HTML and CSS Reference
In-Depth Information
Invalid document 1
Invalid document 2
The first document, even though it has only one valid HTML element,
is structured in a valid way, so the browser still parses it into a tree
structure. Although this document isn't valid HTML , it's well formed : the
elements, tags, and attributes follow the basic rules of markup. The
second document doesn't follow these basic rules, so as well as being
invalid, it's also not well formed.
There are more subtle ways to make the markup invalid. Consider the
following markup fragment:
<p><strong>A slightly <em>odd</strong> looking sentence</em></p>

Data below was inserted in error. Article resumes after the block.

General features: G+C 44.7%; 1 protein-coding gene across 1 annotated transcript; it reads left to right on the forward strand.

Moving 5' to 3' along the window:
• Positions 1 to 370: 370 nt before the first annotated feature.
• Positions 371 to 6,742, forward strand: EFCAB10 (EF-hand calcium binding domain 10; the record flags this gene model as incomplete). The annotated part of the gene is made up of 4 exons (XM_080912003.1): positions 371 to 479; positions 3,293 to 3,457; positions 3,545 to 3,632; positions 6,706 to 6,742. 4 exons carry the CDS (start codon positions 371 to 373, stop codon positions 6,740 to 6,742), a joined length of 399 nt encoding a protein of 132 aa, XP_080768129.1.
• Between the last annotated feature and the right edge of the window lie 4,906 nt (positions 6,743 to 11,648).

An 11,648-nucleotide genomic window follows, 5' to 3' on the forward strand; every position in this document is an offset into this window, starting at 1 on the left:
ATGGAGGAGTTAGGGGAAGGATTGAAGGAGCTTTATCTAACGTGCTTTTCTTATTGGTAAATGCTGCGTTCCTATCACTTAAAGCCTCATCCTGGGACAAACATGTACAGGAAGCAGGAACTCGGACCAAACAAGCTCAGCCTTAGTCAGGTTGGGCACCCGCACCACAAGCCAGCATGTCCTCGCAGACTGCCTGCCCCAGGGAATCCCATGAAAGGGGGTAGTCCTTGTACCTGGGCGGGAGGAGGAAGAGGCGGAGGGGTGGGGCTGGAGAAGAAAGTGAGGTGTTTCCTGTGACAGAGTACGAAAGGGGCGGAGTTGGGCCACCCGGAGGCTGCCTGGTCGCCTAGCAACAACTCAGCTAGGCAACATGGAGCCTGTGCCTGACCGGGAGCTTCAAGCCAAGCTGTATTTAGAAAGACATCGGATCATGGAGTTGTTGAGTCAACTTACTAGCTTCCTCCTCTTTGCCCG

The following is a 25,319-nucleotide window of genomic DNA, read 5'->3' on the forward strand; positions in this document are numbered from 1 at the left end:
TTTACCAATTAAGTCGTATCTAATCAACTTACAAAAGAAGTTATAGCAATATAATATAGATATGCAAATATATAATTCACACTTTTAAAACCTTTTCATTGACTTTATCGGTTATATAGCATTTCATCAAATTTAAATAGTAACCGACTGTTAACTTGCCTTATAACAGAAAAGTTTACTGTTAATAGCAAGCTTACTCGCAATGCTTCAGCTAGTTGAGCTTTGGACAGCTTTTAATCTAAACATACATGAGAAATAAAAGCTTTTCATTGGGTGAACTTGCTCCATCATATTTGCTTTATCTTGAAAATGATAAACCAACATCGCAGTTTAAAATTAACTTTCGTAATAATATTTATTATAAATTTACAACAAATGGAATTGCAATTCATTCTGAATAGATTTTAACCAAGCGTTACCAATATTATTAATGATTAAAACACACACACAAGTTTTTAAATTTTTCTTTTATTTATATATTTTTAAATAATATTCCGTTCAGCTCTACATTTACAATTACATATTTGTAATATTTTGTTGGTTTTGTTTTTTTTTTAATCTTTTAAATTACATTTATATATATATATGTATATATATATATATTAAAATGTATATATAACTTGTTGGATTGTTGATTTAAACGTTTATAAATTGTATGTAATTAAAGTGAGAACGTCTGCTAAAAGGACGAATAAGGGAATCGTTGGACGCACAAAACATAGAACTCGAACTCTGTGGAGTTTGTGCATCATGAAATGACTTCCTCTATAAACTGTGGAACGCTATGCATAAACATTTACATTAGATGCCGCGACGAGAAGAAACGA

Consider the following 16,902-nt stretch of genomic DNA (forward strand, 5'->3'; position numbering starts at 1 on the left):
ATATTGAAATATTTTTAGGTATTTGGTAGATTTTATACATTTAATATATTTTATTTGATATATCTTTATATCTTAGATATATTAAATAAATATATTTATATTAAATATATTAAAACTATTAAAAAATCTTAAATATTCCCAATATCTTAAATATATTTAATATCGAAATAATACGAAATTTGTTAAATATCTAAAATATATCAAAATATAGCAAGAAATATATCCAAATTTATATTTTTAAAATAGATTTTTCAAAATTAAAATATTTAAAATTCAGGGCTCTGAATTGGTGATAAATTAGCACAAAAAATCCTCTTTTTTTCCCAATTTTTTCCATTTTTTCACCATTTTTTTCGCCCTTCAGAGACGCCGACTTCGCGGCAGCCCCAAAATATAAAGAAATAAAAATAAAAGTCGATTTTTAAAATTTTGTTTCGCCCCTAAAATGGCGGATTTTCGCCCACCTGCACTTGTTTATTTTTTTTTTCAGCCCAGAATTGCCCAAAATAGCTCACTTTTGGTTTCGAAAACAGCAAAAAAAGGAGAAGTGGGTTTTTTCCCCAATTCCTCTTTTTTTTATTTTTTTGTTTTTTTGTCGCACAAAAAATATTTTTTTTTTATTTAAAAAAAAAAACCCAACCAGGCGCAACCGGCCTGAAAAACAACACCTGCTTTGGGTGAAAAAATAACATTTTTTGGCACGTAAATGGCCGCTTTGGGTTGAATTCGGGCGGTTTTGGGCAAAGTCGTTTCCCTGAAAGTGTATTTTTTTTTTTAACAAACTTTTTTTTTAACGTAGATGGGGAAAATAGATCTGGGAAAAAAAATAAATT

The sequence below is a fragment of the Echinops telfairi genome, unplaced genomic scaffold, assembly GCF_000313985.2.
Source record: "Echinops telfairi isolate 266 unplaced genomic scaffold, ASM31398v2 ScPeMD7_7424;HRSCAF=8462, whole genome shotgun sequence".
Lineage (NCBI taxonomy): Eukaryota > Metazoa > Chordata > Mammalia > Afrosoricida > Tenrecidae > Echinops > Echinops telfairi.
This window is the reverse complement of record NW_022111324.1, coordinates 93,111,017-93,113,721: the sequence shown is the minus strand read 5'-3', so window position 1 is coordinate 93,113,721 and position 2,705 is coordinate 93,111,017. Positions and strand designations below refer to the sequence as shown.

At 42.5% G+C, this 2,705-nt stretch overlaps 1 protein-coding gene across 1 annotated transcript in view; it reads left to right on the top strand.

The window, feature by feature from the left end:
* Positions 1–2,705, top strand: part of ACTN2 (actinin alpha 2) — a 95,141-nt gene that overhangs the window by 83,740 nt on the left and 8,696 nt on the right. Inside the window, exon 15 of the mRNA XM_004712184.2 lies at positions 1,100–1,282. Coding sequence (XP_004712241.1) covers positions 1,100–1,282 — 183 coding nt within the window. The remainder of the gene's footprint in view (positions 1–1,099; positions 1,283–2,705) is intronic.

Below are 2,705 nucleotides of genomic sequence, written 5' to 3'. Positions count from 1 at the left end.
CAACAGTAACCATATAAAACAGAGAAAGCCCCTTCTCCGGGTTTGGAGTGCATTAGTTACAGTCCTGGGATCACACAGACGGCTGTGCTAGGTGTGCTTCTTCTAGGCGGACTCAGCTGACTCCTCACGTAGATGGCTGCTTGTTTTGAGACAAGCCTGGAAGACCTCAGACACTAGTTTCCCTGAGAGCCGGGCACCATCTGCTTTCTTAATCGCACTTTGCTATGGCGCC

This is invalid because the <em> and <strong> elements aren't nested cor-
rectly. The <em> element starts before the <strong> element end tag, but
the <em> element end tag is outside the <strong> element. Either the two
elements should be entirely separate, or one should be contained within
the other. In keeping with the resiliency demonstrated previously, most
browsers manage to render this fragment similarly.
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